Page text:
Visit Wawel Royal Castle
Wawel Castle is one of the famous monuments of Krakow, as well as a well-known landmark of Poland. As the Polish castle complexes go, the Wawel is large and significant. This protected fortification, which includes a castle and a cathedral, overlooks the Vistula River on a raised rock.
Like a lot of other castles in Eastern Europe, the place to build this construction was discovered by the first inhabitants of this region as a site that could offer critical defensive advantages. With the Vistula on one side and the rising climb, which gives a perfect panorama of the surroundings, the dwellers of Wawel Hill could see the intrusions before they arrived, and were able to perfectly defend themselves due to the advantages of the river.
Similarly to other strongholds in Poland and Europe, Wawel Castle consists of constructions from different ages, and the initial buildings were replaced by more durable, beautifying structures. Indications suggest that Wawel Hill was inhabitable since the 7th century, and since then Polish rulers resided there and the whole country was run from the Castle. These rulers were making changes in the Wawel Castle complex to suit shifting styles and their own tastes. When Poland was able to restore the Wawel Castle, damaged or impaired constructions were finally able to go back to the glorious look they used to have.
Foreigners who regularly invaded Poland did not like the castle. After the Great Northern War, the Swedes burned it down, and the Austrians looted it and turned it into barracks. Then they decided to rebuild the castle into a fortress. But in 1905 the Poles bought the Wawel from the Austrian Empire and began the restoration.
For example, up till now, 30 original famous Wawel heads sculptures have survived, which Adolf Shyshko-Bogush returned to the reconstructed castle halls. Besides, the conservative cherished the idea of filling the unoccupied space of the ceiling with modern sculptures, which were commissioned by Wawel in 1925-1929 carved by one of the leading Polish sculptors Xawery Dunikowski. The artist decided to create portraits of prominent Polish personalities for the Village Hall - for example, Adam Mickiewicz or Frederic Chopin. Meanwhile, the castle management changed the concept of reconstruction of the Wawel Renaissance halls and did not place Dunikowski's sculptures in the cassettes.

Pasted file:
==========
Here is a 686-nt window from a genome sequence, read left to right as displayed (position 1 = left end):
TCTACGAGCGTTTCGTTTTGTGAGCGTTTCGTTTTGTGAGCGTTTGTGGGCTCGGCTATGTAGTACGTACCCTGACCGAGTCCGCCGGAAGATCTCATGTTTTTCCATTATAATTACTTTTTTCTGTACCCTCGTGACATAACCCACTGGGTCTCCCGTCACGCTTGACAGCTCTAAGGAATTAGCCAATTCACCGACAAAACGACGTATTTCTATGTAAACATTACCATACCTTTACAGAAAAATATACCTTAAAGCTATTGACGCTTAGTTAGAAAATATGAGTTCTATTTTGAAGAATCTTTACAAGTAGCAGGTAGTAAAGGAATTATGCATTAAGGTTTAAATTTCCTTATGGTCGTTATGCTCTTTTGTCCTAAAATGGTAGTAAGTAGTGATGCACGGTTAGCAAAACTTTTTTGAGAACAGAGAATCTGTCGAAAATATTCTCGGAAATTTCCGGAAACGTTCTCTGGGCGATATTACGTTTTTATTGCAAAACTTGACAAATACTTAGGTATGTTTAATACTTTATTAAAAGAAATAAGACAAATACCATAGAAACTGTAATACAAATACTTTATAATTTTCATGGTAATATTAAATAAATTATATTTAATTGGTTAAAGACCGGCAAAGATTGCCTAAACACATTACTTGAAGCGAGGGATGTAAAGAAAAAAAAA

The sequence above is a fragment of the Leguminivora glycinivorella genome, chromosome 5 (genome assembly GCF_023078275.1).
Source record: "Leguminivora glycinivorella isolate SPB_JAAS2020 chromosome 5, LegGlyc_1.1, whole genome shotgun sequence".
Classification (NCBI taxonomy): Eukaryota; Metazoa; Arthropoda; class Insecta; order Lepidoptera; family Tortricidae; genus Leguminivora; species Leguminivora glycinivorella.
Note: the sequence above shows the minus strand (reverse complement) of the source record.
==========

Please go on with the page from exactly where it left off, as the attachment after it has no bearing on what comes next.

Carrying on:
In the largest hall of the Wawel, the Senate, were held sessions of the Senate, important court celebrations, as well as theatrical performances and balls. Its walls are decorated with arras from the collection of Sigismund Augustus (son of Sigismund the Old) based on Old Testament stories. Arras, or tapestry - fabrics for wall decoration, the Polish name of which comes from the French city of Arras, which specializes in the production of such luxury items. They played both a decorative and practical role - insulated the castle. These fabrics were one of the greatest treasures of Sigismund Augustus, and after his death replenished the state treasury. Tapestries were incredibly expensive primarily because of the price of the material from which they were made, including gold threads. As a result of a month's work by a qualified artist, half a square meter of tapestry was produced. The collection of Sigismund Augustus numbered about 160 arras, some of which were huge (136 of them have survived in Polish collections). The collection of arras, created by order of the last of the Jagiellonian, lasted almost ten years.